“I don’t believe in pain management anymore; I believe in trying to cure persistent pain.” – Dr. Moskowitz
Anyone who has experienced and suffered from ongoing or chronic pain knows of the emotional toll that it can have. The effects of pain can transcend the physical body and have a very real impact on the emotions, the mind, and the general vitality and wellbeing of an individual.
This is a clinically established reality in the realm of pain treatment.
As Stanford’s Sean Mackey, MD, PhD, noted when speaking on Pain and the Brain,
“Chronic pain is not all about the body, and it’s not all about the brain—it’s everything. Target everything. Take back your life.”
As a result, effective treatment of chronic pain and pain management often incorporates the mental/emotional aspect of the patient. In fact, experienced medical professionals and bodywork practitioners are well aware of the interwoven issues of chronic pain and emotional distress and depression.
Patrick Wallm a professor of physiology at St. Thomas’s Hospital Medical School, London and a fellow of the Royal Society. In his book Pain: The Science of Suffering, Wall notes that,
“Pain is always accompanied by emotion and meaning so that each pain is unique to the individual. The word pain is used to group together a class of combined sensory-emotional events. The class contains many different types of pain, each of which is a personal, unique experience for the person who suffers.”
Happy Holidays? Maybe Not So Much.
In addition to the well-understood tendency of chronic pain to lead to or trigger mental distress and even depression, there is the perennial epidemic of holiday-related depression. At this point, it is fair to ask, is depression during the holidays a real thing?
According to a blog article at HealthPartners.com it can be,
“Some people experience something called Major Depressive Disorder (MDD) with a seasonal pattern. This is what some people know as Seasonal Affective Disorder. It’s a clinical depression that tends to present itself beginning in late fall and can go on until early spring. It’s known to be linked with changes in light, so it’s more common in northern climates.
Research shows that clinical depression with a seasonal pattern impacts as much as 6 percent of the population. But people who don’t normally struggle with depression can also have issues due to there being less daylight in the wintertime. The limited exposure to natural light can impact our body’s rhythms and neurochemical balance.”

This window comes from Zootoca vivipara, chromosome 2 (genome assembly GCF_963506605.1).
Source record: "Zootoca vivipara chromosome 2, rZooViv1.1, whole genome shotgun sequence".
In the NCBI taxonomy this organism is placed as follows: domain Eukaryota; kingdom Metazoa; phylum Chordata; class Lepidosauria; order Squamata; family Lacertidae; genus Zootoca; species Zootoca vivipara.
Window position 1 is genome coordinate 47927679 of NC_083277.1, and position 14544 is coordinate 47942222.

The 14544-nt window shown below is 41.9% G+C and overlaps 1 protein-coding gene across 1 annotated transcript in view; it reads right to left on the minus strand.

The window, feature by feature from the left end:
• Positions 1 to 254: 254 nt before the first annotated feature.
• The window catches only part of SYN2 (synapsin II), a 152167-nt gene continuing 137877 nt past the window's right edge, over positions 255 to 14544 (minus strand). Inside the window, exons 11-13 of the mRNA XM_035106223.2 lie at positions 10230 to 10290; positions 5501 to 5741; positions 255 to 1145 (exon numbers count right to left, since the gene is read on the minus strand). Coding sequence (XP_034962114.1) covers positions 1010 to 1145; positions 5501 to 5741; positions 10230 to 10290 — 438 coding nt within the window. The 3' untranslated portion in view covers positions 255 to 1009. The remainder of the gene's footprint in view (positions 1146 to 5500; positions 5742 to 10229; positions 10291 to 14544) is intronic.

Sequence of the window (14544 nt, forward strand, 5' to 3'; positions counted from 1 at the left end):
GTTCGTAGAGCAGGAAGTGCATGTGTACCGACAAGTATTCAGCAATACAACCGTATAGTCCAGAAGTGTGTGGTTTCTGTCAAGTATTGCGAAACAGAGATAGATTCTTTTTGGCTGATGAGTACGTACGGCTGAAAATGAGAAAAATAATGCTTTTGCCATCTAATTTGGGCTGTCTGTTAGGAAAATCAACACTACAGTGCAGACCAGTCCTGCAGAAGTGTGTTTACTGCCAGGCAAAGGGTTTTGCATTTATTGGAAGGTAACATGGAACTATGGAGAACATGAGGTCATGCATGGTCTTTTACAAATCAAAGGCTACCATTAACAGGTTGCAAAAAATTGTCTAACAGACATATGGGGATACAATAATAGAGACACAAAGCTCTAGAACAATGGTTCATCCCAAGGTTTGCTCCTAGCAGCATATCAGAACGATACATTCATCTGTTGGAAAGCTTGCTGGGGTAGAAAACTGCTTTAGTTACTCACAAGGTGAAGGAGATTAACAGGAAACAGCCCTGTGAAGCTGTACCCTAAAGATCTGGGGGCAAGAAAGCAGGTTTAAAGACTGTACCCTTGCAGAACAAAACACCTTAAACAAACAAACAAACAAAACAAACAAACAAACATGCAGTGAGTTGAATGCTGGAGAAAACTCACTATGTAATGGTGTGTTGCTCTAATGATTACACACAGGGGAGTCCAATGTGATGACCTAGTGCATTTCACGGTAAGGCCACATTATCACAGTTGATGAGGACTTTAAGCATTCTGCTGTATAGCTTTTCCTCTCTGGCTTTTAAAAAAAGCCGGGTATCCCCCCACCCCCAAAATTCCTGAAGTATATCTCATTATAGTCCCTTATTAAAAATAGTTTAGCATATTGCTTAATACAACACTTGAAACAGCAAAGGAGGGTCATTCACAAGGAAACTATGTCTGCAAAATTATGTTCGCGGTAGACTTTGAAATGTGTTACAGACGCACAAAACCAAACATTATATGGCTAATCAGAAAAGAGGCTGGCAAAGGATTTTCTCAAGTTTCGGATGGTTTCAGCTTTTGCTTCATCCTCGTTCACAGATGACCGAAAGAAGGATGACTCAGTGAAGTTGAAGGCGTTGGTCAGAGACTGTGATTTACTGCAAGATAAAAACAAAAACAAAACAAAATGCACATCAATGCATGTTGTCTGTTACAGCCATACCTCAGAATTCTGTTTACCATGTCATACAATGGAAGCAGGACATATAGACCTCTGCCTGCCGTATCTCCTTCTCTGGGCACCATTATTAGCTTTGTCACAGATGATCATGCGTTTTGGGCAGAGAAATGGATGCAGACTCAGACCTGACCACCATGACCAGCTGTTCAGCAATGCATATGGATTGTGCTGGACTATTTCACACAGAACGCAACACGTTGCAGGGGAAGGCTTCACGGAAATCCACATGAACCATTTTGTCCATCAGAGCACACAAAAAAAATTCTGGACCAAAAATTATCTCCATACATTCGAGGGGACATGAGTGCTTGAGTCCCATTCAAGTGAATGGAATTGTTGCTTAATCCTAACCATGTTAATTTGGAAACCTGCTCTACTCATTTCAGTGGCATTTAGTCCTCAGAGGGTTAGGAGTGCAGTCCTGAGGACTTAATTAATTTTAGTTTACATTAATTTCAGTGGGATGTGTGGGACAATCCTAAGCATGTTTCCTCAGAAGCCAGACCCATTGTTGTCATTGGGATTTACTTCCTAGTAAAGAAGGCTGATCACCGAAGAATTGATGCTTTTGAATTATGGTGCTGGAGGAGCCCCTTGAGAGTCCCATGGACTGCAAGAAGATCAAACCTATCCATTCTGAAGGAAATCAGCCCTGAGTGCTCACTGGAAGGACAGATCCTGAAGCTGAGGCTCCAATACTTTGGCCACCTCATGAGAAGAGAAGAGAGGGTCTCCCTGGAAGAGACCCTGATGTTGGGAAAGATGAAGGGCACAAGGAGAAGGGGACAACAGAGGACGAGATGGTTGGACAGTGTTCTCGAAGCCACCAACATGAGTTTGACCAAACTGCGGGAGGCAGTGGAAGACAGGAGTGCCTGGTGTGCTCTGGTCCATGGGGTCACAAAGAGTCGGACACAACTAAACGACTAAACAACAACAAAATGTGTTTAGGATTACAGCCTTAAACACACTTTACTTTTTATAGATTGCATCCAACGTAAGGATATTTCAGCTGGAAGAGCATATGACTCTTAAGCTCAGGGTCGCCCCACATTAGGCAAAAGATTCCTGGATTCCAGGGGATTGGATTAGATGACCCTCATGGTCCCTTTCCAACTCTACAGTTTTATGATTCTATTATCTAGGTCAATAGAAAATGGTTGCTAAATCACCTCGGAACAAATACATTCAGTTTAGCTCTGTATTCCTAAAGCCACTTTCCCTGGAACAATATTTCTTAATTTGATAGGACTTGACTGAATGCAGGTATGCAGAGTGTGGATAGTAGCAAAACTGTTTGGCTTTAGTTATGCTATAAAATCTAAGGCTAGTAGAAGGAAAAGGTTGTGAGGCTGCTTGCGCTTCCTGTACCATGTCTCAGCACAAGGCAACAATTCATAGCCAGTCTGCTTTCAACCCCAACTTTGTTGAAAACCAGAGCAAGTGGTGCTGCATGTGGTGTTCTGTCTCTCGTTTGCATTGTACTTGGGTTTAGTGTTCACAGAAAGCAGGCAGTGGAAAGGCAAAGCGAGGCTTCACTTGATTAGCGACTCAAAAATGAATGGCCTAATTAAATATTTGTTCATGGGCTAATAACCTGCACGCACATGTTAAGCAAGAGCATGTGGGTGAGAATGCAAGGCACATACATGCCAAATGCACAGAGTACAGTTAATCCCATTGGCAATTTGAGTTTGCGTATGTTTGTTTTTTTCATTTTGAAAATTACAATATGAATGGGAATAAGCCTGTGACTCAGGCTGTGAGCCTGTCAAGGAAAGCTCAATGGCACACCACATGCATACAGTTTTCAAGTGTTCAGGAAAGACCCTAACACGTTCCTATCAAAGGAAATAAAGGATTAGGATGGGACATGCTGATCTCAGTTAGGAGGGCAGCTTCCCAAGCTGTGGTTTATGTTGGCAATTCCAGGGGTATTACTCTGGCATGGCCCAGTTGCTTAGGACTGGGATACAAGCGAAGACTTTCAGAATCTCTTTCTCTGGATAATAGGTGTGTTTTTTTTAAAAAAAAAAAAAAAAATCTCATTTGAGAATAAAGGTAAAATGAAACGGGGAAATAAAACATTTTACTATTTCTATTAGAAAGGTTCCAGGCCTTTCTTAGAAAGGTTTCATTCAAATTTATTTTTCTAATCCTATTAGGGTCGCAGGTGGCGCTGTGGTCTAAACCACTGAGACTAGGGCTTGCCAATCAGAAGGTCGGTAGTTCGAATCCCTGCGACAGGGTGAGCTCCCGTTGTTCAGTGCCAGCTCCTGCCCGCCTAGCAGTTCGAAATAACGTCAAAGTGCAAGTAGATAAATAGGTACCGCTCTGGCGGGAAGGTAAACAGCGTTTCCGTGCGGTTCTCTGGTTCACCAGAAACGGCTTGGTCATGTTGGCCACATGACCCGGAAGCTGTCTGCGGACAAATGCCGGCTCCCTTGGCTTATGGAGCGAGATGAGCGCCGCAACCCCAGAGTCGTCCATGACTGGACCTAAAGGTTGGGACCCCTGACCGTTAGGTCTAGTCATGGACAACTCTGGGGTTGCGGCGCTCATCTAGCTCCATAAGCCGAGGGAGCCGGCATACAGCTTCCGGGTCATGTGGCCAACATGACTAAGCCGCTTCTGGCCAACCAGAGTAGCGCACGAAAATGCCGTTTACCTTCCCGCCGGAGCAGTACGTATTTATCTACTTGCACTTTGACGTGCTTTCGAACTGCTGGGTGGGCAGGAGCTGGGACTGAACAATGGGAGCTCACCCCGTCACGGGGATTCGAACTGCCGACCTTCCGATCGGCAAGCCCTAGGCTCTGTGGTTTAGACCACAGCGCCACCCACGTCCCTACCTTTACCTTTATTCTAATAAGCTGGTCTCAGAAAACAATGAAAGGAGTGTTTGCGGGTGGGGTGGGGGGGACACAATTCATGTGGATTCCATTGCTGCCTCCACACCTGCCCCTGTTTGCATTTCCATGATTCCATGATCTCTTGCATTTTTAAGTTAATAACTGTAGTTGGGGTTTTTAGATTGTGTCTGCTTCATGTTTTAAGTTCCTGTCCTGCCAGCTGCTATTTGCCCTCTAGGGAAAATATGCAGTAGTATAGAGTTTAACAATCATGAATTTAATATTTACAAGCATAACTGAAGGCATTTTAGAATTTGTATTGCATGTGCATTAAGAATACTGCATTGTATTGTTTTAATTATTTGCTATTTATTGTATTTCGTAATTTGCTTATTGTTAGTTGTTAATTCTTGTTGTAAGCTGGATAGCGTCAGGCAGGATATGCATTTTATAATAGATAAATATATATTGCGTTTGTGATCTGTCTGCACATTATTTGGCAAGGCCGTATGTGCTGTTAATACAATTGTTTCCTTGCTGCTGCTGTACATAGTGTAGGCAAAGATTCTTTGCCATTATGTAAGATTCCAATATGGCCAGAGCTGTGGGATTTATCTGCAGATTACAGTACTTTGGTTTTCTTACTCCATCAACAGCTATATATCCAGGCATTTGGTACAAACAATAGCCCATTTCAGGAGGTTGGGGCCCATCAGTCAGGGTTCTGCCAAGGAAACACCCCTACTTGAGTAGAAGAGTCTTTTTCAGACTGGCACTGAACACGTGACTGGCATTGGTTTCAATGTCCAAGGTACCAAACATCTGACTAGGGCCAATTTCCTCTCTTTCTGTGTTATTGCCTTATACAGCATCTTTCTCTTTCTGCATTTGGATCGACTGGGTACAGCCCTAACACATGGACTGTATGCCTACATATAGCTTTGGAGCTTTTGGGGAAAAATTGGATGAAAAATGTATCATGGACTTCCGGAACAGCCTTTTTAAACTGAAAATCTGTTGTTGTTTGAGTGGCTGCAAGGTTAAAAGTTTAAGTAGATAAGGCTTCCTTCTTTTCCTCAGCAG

For those who are already suffering the physical and emotional ravages of chronic pain, the holidays can often add a debilitating element to their already precarious emotional state.
The danger lies in the fact that issues such as Seasonal Affective Disorder (SAD) usually occur during the fall and winter months when there is less sunlight and usually improve with the arrival of spring.
According to the website Psychiatry.org, the most difficult months for people with SAD in the United States tend to be January and February.
In addition, a survey conducted by the National Alliance on Mental Illness (NAMI) a few years ago determined that a majority of those surveyed reported that the holidays contribute to their feeling sad or dissatisfied, while 66% have experienced loneliness, 63% too much pressure, and 57% unrealistic expectations.
Finding Relief from Pain and Hope for the Holidays by Becoming Pain-Free
Perhaps one of the best gifts many people could receive for the holidays is relief from chronic pain. And that is the goal of Pain and Performance Solutions all throughout the year, by the way.
While many of us only experience acute or temporary pain that can be treated easily or dissipates on its own, far too many suffer from chronic pain that can last for months or, in severe cases, even for years.
And it is this latter type of pain that tends to be the most distressing and, in many cases, the most debilitating, both physically and emotionally.
The good news is that, at Pain and Performance Solutions, we specialize in diagnosing, locating, and treating a wide variety of chronic pain issues.
Because there is such a diverse range of possible causes, it is essential to conduct a thorough assessment before considering any specific therapy or treatment. Issues that range from upper or lower back pain to chronic neck pain, joint pain, and other types of pain can often be treated effectively with different therapies and techniques.
Depending on the location and type of pain you are experiencing, we can implement treatment using therapies such as Anatomy in Motion, or AiM, Active Release Technique®, Neurokinetic Therapy™ (NKT), and Proprioceptive – Deep Tendon Reflex, or P-DTR®.
Don’t Endure the Holidays in Pain – We Want to Help You with Your Pain Issues
We understand the interconnections between the mind, body, and emotions. And we also understand that chronic pain need not dictate your mental, physical, and emotional state.
When you come in for your initial consultation and assessment at Pain and Performance Solutions, we will learn all we can about your present pain and condition, along with any history of discomfort, as well as your current level of activity.
Effectively treating and relieving your pain can start once we understand where and how your pain started.
A full examination will help us determine which form of treatment is best suited to get you on your road to recovery. Your trust in us is key, as is your honesty. Ultimately, getting your body healthy and working properly is the only way to achieve total recovery.
Our goal is to work through the sequence of pain and dysfunction in order to get your body healthy and working properly and to achieve total recovery. Don’t hesitate to reach out. We are here to help and will answer any questions that you may have.